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Molecular epidemiology of Giardia spp. in different hosts and watersheds Prystajecky, Natalie Anne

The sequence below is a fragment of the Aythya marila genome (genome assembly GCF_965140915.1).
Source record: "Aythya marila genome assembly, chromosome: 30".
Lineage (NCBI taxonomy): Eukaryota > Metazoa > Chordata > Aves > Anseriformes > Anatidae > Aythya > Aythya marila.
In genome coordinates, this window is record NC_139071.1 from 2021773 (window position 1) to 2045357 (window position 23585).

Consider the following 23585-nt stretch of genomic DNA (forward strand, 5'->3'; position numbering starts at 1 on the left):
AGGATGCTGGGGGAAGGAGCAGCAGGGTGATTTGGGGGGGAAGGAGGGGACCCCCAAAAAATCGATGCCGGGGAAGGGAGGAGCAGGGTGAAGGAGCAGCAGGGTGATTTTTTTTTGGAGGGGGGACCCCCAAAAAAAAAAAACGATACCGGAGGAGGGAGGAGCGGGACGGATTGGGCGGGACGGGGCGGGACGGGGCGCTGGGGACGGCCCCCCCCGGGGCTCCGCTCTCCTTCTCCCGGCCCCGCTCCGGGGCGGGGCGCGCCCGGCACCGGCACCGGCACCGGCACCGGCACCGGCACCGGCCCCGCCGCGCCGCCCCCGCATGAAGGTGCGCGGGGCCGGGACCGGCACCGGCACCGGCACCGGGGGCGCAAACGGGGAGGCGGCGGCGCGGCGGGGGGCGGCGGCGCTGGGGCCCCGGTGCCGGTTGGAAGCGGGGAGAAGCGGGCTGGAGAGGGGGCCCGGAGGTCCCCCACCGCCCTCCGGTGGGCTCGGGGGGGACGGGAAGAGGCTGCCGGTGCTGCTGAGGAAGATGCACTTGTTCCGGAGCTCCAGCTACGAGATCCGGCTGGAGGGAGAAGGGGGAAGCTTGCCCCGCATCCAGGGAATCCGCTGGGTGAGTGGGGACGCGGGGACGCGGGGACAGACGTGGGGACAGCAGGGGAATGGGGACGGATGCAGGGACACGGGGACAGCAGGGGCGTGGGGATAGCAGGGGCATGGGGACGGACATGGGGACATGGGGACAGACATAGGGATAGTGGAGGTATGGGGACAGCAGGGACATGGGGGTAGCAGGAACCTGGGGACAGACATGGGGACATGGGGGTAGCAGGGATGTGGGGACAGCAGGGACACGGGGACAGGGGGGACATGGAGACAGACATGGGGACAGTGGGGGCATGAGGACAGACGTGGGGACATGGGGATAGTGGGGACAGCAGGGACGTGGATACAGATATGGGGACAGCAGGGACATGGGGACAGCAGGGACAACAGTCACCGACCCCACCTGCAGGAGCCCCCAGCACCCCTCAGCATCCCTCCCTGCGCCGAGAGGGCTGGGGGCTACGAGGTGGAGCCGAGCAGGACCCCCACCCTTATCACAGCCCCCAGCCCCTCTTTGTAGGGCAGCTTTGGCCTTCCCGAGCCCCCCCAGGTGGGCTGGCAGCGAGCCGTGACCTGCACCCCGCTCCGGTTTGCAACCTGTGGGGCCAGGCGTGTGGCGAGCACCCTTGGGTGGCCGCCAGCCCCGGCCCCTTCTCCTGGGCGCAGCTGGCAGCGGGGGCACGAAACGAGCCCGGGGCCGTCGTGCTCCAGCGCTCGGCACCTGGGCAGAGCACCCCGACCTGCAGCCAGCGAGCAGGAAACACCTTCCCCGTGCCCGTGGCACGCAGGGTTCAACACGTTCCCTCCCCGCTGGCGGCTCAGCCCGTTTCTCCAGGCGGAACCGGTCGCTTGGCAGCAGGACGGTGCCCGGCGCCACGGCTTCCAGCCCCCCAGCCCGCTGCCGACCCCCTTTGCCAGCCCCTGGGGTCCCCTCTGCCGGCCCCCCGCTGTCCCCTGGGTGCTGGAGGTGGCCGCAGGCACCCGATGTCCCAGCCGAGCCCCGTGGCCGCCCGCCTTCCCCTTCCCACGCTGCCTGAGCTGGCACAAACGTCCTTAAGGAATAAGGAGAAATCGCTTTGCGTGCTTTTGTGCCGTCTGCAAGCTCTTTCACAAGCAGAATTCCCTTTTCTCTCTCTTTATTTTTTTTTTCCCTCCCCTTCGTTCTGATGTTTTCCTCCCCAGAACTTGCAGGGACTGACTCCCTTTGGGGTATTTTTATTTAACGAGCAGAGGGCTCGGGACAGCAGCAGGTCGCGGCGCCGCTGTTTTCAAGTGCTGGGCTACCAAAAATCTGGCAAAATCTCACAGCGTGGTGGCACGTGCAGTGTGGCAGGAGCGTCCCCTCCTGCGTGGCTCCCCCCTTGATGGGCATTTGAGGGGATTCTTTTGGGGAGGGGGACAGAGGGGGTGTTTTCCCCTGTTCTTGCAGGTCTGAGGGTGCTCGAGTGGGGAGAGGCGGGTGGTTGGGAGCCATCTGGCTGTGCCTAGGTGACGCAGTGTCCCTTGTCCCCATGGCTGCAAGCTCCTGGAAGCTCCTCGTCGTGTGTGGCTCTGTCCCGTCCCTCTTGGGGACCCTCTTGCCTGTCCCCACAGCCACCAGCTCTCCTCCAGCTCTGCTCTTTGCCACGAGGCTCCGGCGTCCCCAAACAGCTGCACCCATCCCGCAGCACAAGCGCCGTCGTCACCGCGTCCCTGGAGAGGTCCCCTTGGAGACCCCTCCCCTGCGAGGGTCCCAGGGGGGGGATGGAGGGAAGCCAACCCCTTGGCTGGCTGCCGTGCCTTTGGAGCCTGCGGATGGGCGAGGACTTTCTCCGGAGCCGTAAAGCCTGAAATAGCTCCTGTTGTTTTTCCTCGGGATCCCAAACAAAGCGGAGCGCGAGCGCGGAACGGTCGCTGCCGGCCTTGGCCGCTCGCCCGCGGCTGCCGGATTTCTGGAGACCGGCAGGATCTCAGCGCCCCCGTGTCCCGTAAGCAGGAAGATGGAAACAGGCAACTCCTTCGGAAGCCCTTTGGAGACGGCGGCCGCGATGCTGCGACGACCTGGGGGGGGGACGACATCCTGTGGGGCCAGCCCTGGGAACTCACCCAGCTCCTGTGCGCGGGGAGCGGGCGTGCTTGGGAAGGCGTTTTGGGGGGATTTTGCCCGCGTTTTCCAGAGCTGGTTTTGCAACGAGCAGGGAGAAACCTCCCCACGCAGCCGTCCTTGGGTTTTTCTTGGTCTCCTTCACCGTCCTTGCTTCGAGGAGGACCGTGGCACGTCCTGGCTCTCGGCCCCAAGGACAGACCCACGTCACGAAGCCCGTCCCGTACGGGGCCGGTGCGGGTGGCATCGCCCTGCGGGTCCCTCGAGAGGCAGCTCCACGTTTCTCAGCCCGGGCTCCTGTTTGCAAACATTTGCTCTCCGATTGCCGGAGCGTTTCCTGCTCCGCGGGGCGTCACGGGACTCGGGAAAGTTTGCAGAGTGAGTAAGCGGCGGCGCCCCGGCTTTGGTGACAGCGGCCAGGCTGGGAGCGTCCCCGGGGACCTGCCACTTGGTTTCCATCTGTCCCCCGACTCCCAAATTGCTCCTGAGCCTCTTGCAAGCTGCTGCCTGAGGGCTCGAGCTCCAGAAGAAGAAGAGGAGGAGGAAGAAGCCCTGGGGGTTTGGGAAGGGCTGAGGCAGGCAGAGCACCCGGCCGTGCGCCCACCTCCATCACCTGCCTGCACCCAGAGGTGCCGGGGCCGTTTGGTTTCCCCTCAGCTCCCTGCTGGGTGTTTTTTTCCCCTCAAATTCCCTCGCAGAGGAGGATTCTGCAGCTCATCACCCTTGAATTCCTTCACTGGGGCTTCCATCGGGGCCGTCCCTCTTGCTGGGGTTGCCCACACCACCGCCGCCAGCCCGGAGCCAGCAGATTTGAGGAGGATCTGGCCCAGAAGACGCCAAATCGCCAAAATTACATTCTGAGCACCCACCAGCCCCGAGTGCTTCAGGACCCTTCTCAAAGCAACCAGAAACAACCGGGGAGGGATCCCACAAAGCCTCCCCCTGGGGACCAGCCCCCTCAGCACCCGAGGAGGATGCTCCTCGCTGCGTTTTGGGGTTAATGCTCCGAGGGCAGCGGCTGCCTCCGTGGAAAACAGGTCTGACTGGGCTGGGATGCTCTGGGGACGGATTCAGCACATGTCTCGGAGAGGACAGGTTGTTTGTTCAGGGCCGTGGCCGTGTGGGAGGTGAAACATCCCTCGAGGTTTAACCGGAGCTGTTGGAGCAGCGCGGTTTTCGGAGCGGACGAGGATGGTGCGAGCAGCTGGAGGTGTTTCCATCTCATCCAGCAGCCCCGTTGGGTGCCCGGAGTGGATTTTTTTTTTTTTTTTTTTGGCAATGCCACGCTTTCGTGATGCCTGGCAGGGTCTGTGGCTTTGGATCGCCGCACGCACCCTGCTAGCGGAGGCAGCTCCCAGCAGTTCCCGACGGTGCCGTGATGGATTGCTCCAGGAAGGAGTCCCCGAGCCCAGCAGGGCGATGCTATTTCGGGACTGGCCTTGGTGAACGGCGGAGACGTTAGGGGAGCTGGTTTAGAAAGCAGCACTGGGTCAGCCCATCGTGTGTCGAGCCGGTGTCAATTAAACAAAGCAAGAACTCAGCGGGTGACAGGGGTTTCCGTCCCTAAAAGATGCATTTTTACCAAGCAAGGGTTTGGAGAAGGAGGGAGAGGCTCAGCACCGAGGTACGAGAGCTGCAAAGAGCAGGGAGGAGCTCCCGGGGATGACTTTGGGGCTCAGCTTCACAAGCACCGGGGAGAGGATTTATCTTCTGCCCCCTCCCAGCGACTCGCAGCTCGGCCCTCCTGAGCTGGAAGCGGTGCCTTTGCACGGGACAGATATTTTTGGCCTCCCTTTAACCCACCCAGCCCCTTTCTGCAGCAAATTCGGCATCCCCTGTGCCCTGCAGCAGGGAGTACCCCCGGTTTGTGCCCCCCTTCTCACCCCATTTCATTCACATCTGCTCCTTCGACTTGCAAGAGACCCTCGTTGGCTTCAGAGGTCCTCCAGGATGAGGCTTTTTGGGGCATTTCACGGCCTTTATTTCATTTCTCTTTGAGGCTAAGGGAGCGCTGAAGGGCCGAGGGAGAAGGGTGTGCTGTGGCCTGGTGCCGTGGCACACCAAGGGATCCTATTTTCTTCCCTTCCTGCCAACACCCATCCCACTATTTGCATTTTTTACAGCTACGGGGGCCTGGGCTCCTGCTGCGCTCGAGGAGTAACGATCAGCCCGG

Giardia lamblia has been problematic in British Columbia (BC) since the 1980s, having been the etiological agent in 13 of the 29 documented waterborne outbreaks in the province. Despite improvements to drinking water facilities, giardiasis continues to occur at higher rates in BC compared to the rest of Canada. This study aimed to address knowledge gaps with regard to the occurrence and molecular epidemiology of Giardia isolates, to help address the higher occurrence of giardiasis in British Columbia. This study was conducted in three steps. First, tools were developed and validated to genotype G.lamblia isolates into groups/genotypes called Assemblages. These tools were first applied to a library of archived G.lamblia isolates collected from patients, animals and water sources in British Columbia. These same tools were then applied to water samples collected in the Salmon River watershed in the Township of Langley, BC, the second stage of the study. The occurrence and characteristics of isolates collected in the Salmon River were then compared to isolates collected in the Grand River watershed, an intensely developed mixed-urban watershed in Ontario, for the third stage of the study. In the first study, it was determined that 18s rRNA nested PCR with sequencing was the most appropriate molecular epidemiological tools to study G.lamblia in water supplies. Using a combination of molecular methods and USEPA Method 1623, it was determined that the majority of isolates in the Salmon River watershed were potentially infectious to humans (belonging to Assemblages A and B), with Assemblage A occurring most frequently. In contrast, Assemblage B was the most frequently detected genotype in the Grand River watershed, a more intensely developed watershed. Analysis of rainfall and sequence data suggests that G.lamblia isolates could have originated from sewage effluent or septic tanks, which was confirmed with the occurrence of Cryptosporidium hominis. Non-zoonotic G.lamblia isolates occurred more frequently in the Grand River watershed than in the Salmon River watershed but this water source still represents a threat to public health. Although challenging to incorporate molecular analyses into environmental monitoring, suggestions are made for the most effective linking of molecular analyses into Method 1623.

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